[IMG:L]Below are my assessments of Tuesday night’s birth-year-themed performances on American Idol, followed by a sure-to-be-dead-wrong prediction of Wednesday night’s bottom three and elimination. (Scroll down to watch Adam Lambert's performance, which was cut off by TiVos and DVRs.)
Danny Gokey: “Stand By Me,” by Mickey Gilley
As much as I may personally want to find something wrong, for once, with a Gokey performance, his near flawlessness continues. The arrangement and some notes were cheesy, but the bespectacled soul man can really do no wrong -- regardless of the genre. And Gokey always closes out a song on such a high note, which tends to negate any minor hitches he had during the opening moments. Great show-starter.
Kris Allen: “All She Wants to Do Is Dance,” by Don Henley
Kris finally got a little annoying tonight, something he’d been threatening to do for the past few weeks. It seemed as though he over-rehearsed the nuances, from the intentional moans and groans to the vocal squeaks; it was (yes, Simon) highly indulgent, even if the girls in the audience were head-over-heels in love with it.
Lil Rounds: “What’s Love Got to Do With It?” by Tina Turner
Perfect song choice. I thought it was better than the judges’ take, but still, the performance was unimaginative and too faithful to the original (aka “karaoke”). Lil is known for her vocals, but there’s also a more passionate, attitudinal (for lack of a better word) side that has eluded her in recent weeks, including Tuesday night.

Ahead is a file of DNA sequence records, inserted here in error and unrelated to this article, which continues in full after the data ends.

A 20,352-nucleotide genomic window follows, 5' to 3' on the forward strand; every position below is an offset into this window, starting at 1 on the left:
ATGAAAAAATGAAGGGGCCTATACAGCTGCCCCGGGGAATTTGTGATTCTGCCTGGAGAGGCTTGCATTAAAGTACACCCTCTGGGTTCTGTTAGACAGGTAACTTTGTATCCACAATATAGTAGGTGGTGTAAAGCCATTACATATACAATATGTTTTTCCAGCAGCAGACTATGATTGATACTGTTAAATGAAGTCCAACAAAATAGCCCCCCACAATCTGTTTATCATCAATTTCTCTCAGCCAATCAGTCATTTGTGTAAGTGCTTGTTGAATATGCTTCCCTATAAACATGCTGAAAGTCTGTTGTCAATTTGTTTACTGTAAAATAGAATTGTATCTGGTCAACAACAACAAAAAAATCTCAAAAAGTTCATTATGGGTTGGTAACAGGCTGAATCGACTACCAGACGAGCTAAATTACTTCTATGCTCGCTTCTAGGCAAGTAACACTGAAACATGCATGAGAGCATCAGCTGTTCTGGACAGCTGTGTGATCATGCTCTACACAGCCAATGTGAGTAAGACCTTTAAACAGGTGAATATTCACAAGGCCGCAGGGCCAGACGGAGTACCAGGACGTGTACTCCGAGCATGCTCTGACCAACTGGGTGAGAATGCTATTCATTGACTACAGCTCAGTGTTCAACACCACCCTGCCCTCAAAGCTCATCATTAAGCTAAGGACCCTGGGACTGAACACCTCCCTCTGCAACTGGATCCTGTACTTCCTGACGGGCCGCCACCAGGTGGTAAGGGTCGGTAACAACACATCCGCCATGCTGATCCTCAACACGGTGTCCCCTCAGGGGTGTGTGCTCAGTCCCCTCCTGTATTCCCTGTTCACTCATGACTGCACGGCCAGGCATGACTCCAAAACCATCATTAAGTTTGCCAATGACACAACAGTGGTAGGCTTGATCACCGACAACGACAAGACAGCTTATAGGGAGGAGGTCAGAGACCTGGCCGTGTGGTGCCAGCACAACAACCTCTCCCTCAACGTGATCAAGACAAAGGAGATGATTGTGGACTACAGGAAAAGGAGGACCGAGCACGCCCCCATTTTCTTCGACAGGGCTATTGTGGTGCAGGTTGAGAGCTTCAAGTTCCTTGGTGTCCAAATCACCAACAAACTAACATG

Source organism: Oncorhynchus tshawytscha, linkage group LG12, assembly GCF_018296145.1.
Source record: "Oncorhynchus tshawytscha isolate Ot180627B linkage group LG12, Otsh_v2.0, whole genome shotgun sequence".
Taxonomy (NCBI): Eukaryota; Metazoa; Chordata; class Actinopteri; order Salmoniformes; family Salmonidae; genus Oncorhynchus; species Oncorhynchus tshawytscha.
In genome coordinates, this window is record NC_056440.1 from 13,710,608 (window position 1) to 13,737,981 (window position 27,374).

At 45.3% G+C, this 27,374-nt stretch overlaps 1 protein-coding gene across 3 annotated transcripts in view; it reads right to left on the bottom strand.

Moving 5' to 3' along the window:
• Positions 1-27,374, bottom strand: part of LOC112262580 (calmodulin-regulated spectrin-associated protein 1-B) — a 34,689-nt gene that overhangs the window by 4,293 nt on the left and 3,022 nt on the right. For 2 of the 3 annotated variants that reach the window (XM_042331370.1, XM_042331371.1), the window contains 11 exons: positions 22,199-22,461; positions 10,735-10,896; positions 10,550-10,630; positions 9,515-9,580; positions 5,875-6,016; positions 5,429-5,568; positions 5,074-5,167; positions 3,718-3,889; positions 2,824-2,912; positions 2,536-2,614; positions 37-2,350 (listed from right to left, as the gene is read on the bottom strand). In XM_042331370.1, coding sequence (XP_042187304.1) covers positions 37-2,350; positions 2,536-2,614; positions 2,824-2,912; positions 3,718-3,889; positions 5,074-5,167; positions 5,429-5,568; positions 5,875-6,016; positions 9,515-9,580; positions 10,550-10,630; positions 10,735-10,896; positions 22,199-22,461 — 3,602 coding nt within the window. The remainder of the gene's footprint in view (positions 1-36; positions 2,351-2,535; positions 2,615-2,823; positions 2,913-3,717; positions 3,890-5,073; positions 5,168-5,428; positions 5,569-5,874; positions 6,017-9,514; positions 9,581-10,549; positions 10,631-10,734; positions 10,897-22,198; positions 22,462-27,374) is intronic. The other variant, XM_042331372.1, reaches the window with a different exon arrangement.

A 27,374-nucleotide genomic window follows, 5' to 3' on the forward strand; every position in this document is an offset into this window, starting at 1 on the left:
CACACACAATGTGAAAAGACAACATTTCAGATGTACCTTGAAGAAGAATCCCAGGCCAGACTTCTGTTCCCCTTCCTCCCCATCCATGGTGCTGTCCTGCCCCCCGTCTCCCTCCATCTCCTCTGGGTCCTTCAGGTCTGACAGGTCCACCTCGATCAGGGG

Anoop Desai: “True Colors,” by Cyndi Lauper
After unnecessarily apologizing for last week’s “reaction,” Anoop returned to his safety zone: soulful crooning -- and again, it worked for him. The guy’s got a great voice, and after weeks spent trying to showcase his personality over his tender vocals, it’s probably in Anoop’s best interest to take things slow from here on in, assuming he’s here next week …
Scott MacIntyre: “The Search Is Over,” by Survivor
Whoa -- he ditched the piano for the guitar! And, whoa, the results were atrocious! Serious kudos to Scott for taking a chance by stepping away from the piano and for his overall inspirational story, but he’s now the safest bet to go home Wednesday night. This was by far his corniest performance -- which is saying a lot! -- and he was waaaay off on most of the vocals, and the guitar for that matter. It was like Mr. Rogers doing punk.
Allison Iraheta: “I Can’t Make You Love Me,” by Bonnie Raitt
I didn’t thing Allison covering Bonnie Raitt would work out, but her softening act surprisingly paid off. She didn’t scream gratuitously, as is her tendency, and really showed off what an amazing, raw voice she has. She may not win the competition, but nobody’s voice (with respect to Lil) comes close to hers. And Randy is onto something with the Kelly Clarkson comparison.
Matt Giraud: “Part-Time Lover,” by Stevie Wonder
So what if he was desperately trying to look like Justin Timberlake? Matt sounded amazing, got the crowd going wild and hit some incredible notes in his return to form. All of which probably earned him a seat on one of the top-seven chairs instead of the bottom-three stools. Probably.
Adam Lambert: “Mad World,” by Gary Jules
Was the best saved for last? It seemed a certainty with Adam performing, and that’s exactly what happened. Perfect song choice, perfect amount of restraint for a guy who usually winds up on the floor belting after his performance has ended -- it must’ve killed him to hold it all in. Absolutely amazing, contemporary (even for an ‘80s song) and radio-ready, for what it’s worth. A standing ovation led by Simon is the highest praise imaginable, but Lambert deserved it for what was probably the best performance of the season!
Bottom Three: Scott MacIntyre, Lil Rounds, Anoop Desai
Eliminated: Scott MacIntyre